Ottawa tech park signals post-COVID-19 confidence with plans for new hub

A rendering of Hub350 in the Kanata North tech park, set to open in summer 2021, mocked up by Linebox Studios. Hub350

Canada’s largest technology park is unveiling a new physical space for companies to collaborate in Ottawa, a testament to the local business community’s confidence in the future of in-person work on the same day Ontario issues a province-wide stay-home order in the coronavirus pandemic.

Read more: Coronavirus: Ontario government’s stay-at-home order now in effect

Read next: Former Mississauga mayor Hazel McCallion dies at 101

Dubbed Hub350, the new space will be a gathering point for executives, academics and prospective business partners working in the Kanata North tech park in Ottawa’s west end.

Opening its first phase in the summer of 2021, Hub350 will eventually take up the full ground floor at 350 Legget Dr., the original home of Ottawa tech enterprise Mitel.

The space will be designed by Linebox Studios, a well-known design firm in the Ottawa tech scene responsible for Shopify’s downtown offices.

Story continues below advertisement

But for Shopify and many other tech firms across the world, the novel coronavirus pandemic has thrown the future of in-person work into question.

Click to play video: 'New study finds Canadians embrace working from home'
New study finds Canadians embrace working from home

The Ottawa e-commerce firm was among the first globally to tell its employees to work from home in March at the onset of the pandemic, and later declared it would go digital-by-default, rapidly downsizing its physical office spaces in the process.

And Thursday morning, the Ontario government pushed the needle further in the remote direction with a new stay-home order, asking any employee that can work from home to do so in an effort to curb the province’s surging COVID-19 figures.

Read more: Will coronavirus kill the traditional office as we know it?

Read next: Document shows majority of federal affordable homes approved not yet constructed

But even as industry and government forces push one way, Ottawa’s west-end tech community has been pushing for a return to doing business in person, says Jamie Petten, the executive director of the Kanata North Business Association.

Story continues below advertisement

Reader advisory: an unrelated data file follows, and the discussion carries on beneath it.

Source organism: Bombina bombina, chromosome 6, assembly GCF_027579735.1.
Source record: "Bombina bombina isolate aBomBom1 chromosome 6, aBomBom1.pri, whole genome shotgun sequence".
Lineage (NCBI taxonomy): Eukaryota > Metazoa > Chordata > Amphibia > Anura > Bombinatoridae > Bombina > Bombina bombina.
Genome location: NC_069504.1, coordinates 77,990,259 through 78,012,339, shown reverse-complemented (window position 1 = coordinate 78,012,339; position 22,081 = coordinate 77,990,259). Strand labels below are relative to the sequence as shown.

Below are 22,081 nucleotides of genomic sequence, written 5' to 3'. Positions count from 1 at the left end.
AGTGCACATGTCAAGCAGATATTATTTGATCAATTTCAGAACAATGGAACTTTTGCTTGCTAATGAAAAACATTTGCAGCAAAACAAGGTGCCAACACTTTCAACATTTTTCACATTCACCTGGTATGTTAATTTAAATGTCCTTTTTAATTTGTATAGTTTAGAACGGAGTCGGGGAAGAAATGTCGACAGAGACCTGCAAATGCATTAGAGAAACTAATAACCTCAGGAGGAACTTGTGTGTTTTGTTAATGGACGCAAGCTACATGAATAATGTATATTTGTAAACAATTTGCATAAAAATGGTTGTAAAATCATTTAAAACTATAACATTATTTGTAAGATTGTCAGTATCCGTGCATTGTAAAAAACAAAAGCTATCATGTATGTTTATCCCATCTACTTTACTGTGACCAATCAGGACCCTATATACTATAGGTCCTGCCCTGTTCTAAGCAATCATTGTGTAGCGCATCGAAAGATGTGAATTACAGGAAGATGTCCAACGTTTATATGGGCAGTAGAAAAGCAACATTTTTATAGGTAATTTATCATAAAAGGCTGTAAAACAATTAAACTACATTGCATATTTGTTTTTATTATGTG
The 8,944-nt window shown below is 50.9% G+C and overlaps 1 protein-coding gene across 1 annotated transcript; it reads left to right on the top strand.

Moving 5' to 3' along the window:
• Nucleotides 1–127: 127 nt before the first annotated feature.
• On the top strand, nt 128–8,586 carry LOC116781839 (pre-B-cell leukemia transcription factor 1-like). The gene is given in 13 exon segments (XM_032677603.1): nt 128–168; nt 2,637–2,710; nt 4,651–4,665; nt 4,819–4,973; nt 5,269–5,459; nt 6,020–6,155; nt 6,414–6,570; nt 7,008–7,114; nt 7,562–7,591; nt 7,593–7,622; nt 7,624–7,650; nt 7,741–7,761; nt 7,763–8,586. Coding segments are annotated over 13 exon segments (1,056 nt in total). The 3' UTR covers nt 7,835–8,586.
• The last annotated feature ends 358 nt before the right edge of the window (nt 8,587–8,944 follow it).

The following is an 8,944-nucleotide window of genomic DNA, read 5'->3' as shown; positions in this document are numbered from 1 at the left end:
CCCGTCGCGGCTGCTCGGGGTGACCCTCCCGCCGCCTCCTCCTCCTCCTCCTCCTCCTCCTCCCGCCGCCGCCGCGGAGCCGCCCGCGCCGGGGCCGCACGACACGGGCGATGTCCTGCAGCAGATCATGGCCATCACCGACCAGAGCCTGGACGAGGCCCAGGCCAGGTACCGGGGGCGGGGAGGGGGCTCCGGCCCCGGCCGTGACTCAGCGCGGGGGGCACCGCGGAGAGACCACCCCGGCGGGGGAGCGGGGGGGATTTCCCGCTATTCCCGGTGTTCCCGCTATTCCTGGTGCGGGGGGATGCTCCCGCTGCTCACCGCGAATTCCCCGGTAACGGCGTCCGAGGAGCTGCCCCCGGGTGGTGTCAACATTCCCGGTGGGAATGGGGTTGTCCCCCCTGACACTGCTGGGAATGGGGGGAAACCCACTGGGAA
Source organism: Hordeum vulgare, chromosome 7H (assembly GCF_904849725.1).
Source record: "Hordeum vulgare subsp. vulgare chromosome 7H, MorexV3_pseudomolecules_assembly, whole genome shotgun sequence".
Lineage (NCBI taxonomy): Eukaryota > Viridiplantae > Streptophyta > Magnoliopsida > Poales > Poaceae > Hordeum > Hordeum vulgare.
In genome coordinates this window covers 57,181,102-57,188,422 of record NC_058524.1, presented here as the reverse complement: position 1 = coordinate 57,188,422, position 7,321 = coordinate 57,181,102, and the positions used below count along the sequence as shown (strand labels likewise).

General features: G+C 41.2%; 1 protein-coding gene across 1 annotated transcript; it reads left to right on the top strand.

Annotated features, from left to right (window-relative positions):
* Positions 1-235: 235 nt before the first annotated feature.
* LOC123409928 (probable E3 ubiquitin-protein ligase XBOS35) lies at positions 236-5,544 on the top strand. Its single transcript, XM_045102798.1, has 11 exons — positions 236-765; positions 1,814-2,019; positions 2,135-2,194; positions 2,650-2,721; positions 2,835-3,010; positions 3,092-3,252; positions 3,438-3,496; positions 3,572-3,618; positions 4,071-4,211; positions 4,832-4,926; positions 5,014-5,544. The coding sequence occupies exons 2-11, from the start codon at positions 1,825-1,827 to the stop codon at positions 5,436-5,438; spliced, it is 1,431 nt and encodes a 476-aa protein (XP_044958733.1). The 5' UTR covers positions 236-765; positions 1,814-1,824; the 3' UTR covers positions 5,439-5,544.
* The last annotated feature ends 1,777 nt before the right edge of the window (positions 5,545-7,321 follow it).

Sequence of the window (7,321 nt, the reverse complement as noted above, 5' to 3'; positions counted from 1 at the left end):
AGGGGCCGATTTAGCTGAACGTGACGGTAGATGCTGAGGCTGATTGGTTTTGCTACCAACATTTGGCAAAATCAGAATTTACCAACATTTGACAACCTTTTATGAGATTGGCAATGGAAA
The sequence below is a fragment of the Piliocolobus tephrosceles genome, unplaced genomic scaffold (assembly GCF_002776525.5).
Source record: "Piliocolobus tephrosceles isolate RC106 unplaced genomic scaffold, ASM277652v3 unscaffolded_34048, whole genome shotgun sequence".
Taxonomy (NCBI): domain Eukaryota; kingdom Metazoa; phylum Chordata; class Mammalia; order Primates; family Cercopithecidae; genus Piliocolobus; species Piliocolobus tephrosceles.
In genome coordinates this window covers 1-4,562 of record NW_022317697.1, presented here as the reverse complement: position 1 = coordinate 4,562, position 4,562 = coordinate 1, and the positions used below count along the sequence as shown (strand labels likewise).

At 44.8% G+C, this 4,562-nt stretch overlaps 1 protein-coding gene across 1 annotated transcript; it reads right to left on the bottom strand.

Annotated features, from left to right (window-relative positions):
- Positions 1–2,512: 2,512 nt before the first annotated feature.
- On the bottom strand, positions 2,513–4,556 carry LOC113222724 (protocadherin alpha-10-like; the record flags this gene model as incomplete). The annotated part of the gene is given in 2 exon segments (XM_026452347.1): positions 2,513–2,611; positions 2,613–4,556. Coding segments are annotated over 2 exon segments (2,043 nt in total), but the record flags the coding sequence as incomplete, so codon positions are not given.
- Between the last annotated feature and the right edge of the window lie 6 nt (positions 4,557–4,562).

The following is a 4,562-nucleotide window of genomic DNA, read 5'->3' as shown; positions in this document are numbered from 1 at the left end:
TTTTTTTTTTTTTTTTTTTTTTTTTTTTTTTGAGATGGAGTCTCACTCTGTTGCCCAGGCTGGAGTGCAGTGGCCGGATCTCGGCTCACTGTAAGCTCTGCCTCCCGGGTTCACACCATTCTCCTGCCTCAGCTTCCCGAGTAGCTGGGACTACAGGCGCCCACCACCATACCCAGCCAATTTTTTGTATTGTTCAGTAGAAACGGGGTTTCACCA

The business association, which has secured a special economic district designation for the tech park from the City of Ottawa, started surveying its 540 member companies in 2019 on how to build connections within the community.

The idea, at its core, is that the better connected Kanata North companies are to each other, local universities and industry partners, the better off each player would be.

“The feedback has been quite consistent across the board,” Petten tells Global News. “Post-pandemic, they’re looking for a space to collaborate, to connect. A town hall, in a sense.”

The Hub350 project is sponsored by a few yet-unnamed backers, including partners in the financial services sector who could connect Kanata North companies to much-needed capital to scale their operations.

Companies can also take advantage of the hub’s meeting spaces to connect with each other or prospective customers visiting the site.

Read more: COVID-19 pandemic devastated Ottawa business confidence, survey says

Read next: U.S. agents arrest 13 from Mexico and Vietnam trying to enter U.S. from New Brunswick

While Petten says every company in the park has been affected by the COVID-19 pandemic — she especially highlights the small businesses like restaurants — Ottawa’s tech sector has been one of the pillars that has kept the city’s economy afloat through COVID-19 uncertainty.

Ottawa’s unemployment rate stood at 6.6 per cent in December, among the lowest of large Canadian cities, thanks largely to robust public sector and tech employment, despite a relative drop off in tech jobs towards the end of 2020.

Story continues below advertisement

Read more: Canada sheds 63K jobs in December, first decline since April

Read next: Taliban double down on barring women from taking university entry exams

The pandemic has proven a digital-by-default approach can work for the Shopifys of the world, and savings on pricey real estate costs can make the prospect of largely virtual operations attractive.

But Petten believes that just because tech companies can operate remotely, it doesn’t mean they will want to, for the simple reason that many would rather not build a relationship from behind a screen — even if it means doing so behind a mask.

“While I think the virtual aspects that we’ve all experienced are here to stay, when we come out of this pandemic, having a space to reconnect with one another in a human way, I think, will be really important,” she says.

Click to play video: 'The psychological impact of working home'
The psychological impact of working home

Sponsored content